Harvard Kennedy School, October 22, 2015
Higher deductibles are changing the way that consumers use their health care, and in a potentially detrimental fashion.
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When Does Accountability Work? - Christopher Jencks
Education Next, Winter 2016
This study shows that mandated standardized testing benefits previously lower achieving students, but had negative effects when focused on improving poor performing schools.
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How Ben Carson Went from Folk Hero to Conservative Rock Star - Leah Wright Rigueur
TIME, October 6, 2015
Views on the GOP candidate's conservatism have evolved since his popular autobiography was released in 1992.
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The Black Family in the Age of Mass Incarceration - Devah Pager, Bruce Western, William Julius Wilson
The Atlantic, October, 2015
The effects of mass incarceration, from poverty and crime to the destabilization of black families, is discussed in this long-form piece.
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Matthew Desmond, Co-chair of Center’s Justice & Poverty Project, Named 2015 MacArthur Foundation Fellow.
MacArthur Foundation, September 29, 2015
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(Watch Matthew Desmond on YouTube)

How Ben Carson felt when he fell victim to stereotyping - Alexander Keyssar
Washington Post, September 23, 2015
Carson's generalization about Muslims spotlights the irony of an African American deeming a group of people unfit for presidency based on a stereotype.
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Bruce Western, Other HKS Voices Join in the Debate About the Criminal Justice System in America - Bruce Western
John F. Kennedy School of Government, September 14, 2015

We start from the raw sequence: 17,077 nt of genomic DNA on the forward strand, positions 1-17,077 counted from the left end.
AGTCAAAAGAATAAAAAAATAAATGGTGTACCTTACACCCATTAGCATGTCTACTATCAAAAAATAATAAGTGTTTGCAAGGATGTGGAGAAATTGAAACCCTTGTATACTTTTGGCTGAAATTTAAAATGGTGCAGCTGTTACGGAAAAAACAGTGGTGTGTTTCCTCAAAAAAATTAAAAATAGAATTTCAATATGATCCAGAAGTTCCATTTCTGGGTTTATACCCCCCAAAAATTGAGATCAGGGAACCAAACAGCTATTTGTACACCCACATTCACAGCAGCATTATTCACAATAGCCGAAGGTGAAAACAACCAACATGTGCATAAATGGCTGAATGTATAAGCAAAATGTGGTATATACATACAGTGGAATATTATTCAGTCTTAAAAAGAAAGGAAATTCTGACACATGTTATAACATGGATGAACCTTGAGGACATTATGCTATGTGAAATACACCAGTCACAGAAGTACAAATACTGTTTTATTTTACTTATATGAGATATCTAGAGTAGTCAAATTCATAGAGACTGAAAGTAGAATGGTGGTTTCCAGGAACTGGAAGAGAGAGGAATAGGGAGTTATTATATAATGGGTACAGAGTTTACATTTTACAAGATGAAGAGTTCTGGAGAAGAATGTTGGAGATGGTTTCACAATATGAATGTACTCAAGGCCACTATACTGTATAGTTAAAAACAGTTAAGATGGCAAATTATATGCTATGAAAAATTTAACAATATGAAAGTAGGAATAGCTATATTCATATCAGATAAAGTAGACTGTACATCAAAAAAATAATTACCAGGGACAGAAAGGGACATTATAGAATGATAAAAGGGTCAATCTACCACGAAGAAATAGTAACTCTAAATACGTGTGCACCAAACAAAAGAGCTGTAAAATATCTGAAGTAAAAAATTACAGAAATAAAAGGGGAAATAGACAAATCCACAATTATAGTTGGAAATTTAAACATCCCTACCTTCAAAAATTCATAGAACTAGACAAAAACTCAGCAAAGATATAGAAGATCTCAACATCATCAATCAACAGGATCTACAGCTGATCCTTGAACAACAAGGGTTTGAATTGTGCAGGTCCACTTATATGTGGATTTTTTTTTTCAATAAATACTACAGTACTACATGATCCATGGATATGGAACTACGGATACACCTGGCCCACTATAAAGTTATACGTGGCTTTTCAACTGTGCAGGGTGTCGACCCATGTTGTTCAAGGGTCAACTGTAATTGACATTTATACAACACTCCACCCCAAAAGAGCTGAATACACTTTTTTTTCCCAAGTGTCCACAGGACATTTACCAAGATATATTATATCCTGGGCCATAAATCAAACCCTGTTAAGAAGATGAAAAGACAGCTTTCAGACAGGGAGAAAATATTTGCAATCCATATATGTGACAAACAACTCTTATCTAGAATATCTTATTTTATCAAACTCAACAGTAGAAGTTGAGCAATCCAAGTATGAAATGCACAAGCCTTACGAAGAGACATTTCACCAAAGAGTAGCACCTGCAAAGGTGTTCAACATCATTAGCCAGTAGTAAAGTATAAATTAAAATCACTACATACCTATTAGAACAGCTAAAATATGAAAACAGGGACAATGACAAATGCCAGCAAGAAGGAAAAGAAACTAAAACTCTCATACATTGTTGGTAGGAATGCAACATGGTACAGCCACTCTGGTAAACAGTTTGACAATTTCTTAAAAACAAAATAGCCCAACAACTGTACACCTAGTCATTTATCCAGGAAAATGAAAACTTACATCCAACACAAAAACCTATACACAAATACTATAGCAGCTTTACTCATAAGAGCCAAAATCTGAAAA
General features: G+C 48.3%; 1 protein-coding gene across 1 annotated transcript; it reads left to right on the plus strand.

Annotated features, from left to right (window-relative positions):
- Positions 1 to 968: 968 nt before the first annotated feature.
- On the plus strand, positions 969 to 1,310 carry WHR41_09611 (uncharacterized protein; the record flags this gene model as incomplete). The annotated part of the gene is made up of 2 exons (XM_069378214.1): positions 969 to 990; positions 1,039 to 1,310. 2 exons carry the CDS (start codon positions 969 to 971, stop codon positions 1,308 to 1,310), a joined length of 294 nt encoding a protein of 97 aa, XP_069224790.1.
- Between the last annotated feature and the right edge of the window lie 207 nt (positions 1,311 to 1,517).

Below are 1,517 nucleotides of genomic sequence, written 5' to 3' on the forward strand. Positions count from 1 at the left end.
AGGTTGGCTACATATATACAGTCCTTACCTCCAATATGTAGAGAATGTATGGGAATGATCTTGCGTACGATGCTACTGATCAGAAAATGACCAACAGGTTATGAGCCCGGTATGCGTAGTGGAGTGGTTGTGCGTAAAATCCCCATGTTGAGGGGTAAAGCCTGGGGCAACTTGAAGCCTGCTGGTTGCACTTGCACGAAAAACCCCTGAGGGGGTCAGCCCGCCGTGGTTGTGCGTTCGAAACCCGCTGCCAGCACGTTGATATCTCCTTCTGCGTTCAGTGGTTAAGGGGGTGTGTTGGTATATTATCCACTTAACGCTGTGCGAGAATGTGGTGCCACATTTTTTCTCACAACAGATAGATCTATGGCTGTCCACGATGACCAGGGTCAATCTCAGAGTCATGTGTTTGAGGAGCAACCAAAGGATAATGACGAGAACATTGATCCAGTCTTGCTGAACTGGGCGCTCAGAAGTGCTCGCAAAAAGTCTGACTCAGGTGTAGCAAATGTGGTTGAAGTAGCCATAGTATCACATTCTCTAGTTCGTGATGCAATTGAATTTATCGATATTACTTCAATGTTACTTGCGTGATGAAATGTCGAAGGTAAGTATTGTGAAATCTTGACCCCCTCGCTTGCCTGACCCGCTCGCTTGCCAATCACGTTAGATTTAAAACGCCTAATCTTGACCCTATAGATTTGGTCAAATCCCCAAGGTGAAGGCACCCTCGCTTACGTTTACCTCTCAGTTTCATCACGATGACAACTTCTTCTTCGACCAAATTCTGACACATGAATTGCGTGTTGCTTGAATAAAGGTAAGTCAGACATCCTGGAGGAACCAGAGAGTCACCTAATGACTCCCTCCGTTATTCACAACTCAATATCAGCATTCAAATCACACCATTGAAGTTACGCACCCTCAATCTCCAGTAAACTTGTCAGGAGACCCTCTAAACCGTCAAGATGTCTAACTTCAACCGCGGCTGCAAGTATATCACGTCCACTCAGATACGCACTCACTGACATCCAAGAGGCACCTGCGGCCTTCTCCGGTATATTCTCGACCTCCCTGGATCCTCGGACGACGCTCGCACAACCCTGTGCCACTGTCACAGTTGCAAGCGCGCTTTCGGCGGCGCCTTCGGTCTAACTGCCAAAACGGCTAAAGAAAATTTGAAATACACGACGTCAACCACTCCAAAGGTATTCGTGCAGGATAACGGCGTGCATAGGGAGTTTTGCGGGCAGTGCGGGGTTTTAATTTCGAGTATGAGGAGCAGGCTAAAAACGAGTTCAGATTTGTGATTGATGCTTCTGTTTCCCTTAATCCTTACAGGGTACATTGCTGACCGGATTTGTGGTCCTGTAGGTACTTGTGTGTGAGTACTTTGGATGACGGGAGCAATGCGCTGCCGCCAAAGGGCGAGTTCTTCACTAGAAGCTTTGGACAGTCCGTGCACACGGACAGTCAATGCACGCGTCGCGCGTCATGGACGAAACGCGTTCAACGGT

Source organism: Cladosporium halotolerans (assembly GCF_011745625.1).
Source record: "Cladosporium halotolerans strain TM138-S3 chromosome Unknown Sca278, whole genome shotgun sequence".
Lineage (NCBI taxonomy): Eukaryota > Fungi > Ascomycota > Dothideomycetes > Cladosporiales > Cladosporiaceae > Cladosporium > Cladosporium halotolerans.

The escalation of mass incarceration has resulted in the incarceration of "entire social groups".
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Time to Rethink How Young Adults are Punished, Experts Say - Vincent Schiraldi
National Public Radio, September 11, 2015
Research on the brain development of adults aged 18-25 raises a discussion regarding the degree of punishment they should face in court.
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Mass Incarceration, Visualized - Bruce Western
The Atlantic, September 11, 2015
A video produced on the topic of mass incarceration highlights the ways in which the black community, and black families, are affected.
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Vincent Schiraldi, Noted Criminal Justice Reformer, to Lead Program in Criminal Justice (PCJ)
Harvard Kennedy School, September 10, 2015
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Walsh asks licensed gun owners to help stop city gun violence - Anthony Braga
The Boston Globe, September 9, 2015
Boston's mayor asks gun owners to report the sale, theft, or loss of any firearm in order to curb violence.
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Executive Session on Community Corrections Inaugural Report "Community-Based Responses to Justice-Involved Young Adults" Released – Bruce Western, Kendra Bradner, Vincent Schiraldi
PCJ Executive Session on Community Corrections, September 9, 2015
Report details the issue of justice-involved young adults, the challenges they present, and the significant opportunities that exist for reform.